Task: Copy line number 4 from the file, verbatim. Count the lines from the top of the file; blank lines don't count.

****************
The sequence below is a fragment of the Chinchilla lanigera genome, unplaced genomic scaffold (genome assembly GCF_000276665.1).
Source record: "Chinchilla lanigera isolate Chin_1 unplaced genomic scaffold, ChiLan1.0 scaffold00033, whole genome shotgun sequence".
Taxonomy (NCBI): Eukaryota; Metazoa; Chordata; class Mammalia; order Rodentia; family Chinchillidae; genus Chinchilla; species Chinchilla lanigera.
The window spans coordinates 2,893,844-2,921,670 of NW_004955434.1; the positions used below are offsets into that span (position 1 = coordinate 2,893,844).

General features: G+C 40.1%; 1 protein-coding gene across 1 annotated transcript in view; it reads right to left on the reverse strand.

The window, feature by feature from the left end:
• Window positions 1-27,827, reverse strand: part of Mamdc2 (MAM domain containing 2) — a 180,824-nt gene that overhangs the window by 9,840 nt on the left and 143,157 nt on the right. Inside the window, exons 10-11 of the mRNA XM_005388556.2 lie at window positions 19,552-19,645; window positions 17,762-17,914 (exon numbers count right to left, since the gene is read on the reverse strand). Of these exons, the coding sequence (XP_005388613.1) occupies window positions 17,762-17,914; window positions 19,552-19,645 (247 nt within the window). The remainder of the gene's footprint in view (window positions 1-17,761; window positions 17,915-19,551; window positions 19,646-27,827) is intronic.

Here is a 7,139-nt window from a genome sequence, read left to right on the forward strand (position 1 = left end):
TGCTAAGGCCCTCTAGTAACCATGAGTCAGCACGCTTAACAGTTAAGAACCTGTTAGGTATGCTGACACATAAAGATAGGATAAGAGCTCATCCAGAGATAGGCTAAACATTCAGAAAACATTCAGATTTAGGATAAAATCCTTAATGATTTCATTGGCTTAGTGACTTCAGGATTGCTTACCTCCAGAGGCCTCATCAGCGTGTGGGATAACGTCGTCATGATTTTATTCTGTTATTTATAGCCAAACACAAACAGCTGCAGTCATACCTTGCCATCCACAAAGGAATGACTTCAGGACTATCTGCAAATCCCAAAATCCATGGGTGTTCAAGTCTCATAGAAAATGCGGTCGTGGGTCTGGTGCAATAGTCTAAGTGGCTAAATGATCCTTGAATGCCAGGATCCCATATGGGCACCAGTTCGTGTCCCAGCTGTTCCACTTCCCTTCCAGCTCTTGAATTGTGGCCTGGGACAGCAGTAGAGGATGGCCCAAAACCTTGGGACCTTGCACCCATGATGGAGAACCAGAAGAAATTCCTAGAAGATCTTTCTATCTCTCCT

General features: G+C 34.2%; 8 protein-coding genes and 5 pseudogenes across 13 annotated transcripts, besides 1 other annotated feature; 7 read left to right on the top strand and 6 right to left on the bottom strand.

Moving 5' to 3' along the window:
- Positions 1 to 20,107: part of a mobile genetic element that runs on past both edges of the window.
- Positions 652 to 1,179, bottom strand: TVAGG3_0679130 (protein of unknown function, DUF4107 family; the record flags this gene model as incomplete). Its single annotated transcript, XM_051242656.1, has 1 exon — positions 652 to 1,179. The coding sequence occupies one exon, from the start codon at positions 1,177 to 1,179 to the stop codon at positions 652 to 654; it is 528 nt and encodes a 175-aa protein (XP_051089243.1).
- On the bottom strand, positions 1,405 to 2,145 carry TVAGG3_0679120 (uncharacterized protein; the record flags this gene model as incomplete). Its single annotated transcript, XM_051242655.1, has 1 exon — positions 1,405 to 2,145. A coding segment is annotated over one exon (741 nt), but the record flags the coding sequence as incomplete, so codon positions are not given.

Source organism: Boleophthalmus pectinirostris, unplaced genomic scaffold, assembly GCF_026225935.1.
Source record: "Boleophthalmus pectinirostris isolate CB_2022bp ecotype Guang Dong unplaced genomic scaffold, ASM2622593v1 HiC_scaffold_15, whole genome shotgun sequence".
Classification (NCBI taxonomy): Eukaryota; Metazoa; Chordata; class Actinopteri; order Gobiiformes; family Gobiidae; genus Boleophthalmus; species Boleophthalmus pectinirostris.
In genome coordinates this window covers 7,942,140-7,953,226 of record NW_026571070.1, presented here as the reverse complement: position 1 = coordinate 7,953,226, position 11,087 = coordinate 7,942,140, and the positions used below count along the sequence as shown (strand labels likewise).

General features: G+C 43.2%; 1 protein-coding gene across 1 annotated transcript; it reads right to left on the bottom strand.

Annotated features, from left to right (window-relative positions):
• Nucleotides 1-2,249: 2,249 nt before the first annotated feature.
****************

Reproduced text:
The window spans coordinates 2,893,844-2,921,670 of NW_004955434.1; the positions used below are offsets into that span (position 1 = coordinate 2,893,844).